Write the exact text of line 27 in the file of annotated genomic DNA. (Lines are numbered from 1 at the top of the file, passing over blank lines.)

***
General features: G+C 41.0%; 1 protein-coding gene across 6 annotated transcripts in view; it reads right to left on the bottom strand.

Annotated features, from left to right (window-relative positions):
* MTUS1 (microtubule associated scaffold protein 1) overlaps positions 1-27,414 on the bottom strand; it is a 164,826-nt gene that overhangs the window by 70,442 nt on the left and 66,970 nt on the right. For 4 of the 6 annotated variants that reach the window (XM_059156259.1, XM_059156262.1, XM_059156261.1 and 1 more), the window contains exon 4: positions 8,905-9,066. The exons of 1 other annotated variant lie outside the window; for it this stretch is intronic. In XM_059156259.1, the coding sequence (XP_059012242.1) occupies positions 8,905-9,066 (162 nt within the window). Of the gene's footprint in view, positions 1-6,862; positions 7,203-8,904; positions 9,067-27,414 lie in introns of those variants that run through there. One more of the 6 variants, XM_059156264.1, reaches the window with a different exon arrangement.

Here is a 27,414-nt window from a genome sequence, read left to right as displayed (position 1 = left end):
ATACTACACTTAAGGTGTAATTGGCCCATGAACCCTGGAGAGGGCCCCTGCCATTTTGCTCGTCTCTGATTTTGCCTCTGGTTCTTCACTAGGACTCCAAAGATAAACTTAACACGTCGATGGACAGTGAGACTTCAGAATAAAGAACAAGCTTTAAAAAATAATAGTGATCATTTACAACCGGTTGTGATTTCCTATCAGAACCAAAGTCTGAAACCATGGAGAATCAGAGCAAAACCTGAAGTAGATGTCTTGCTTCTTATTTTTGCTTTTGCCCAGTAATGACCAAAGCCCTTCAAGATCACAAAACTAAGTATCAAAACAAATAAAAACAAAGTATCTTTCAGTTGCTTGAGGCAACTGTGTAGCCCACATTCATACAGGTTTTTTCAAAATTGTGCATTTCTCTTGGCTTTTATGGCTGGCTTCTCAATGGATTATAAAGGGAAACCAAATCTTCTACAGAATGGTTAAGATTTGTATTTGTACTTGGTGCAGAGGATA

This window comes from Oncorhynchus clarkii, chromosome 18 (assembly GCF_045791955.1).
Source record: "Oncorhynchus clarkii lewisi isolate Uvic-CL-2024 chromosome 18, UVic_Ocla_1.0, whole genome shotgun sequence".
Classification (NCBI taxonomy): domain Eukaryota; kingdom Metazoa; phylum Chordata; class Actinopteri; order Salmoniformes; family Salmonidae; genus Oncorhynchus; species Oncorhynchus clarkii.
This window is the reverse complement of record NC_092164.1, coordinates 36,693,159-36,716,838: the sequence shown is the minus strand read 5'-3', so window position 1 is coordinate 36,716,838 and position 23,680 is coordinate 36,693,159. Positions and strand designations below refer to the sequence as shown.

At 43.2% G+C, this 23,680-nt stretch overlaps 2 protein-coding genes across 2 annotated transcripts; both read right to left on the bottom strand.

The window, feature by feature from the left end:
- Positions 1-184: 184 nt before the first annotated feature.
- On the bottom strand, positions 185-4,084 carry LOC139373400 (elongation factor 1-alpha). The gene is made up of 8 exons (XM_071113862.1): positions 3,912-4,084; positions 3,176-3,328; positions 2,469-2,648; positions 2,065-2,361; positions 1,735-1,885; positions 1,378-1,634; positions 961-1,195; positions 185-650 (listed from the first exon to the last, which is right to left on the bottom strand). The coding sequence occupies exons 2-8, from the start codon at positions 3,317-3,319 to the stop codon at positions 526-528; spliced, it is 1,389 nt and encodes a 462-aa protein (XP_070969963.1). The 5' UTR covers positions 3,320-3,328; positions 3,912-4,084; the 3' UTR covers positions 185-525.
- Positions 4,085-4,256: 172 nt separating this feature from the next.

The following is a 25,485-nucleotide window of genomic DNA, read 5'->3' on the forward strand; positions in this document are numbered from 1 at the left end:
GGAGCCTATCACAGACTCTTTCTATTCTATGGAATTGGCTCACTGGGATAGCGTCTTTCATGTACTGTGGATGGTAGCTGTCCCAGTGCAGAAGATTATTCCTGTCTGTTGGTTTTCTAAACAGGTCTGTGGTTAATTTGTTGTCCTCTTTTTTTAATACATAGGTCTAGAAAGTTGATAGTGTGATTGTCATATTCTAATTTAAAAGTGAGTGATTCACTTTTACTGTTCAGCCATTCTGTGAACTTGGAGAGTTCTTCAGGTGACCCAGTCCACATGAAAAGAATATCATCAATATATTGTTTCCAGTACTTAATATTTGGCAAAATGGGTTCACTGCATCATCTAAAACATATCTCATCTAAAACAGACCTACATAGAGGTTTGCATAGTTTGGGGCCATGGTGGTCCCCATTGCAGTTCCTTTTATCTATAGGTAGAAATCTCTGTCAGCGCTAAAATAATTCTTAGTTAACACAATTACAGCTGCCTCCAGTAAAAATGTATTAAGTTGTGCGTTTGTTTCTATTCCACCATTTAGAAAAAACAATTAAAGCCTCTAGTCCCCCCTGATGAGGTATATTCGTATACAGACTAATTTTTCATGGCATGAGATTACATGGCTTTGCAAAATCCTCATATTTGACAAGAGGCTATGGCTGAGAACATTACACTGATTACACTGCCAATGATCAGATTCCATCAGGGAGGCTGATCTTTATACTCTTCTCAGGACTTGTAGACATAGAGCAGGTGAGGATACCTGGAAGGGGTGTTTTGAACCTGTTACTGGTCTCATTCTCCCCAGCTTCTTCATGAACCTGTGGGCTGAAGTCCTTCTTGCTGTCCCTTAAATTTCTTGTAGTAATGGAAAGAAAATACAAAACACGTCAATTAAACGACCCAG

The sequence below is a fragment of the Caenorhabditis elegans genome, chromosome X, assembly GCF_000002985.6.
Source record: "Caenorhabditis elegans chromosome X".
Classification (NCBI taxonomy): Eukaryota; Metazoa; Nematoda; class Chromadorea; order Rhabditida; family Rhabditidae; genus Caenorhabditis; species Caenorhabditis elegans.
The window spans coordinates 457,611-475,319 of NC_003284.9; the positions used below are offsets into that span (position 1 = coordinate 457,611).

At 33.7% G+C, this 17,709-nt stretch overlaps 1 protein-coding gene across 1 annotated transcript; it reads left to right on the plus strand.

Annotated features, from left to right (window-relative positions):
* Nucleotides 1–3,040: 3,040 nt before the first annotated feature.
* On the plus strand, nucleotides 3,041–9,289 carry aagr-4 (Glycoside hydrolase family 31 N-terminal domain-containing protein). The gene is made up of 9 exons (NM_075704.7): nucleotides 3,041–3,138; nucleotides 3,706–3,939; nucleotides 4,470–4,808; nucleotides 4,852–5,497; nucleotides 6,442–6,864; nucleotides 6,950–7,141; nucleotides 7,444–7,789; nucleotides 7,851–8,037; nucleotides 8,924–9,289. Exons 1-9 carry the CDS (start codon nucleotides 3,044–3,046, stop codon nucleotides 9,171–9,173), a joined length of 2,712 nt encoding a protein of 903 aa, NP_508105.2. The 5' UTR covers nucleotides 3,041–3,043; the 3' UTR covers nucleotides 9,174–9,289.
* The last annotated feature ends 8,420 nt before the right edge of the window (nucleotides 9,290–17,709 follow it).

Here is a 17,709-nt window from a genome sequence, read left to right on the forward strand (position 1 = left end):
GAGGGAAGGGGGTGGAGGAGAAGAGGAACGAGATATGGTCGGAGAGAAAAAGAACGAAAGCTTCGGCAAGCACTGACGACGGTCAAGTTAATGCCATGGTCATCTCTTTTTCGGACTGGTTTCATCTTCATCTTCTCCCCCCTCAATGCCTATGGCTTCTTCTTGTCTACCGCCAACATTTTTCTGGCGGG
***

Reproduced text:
GAGGGAAGGGGGTGGAGGAGAAGAGGAACGAGATATGGTCGGAGAGAAAAAGAACGAAAGCTTCGGCAAGCACTGACGACGGTCAAGTTAATGCCATGGTCATCTCTTTTTCGGACTGGTTTCATCTTCATCTTCTCCCCCCTCAATGCCTATGGCTTCTTCTTGTCTACCGCCAACATTTTTCTGGCGGG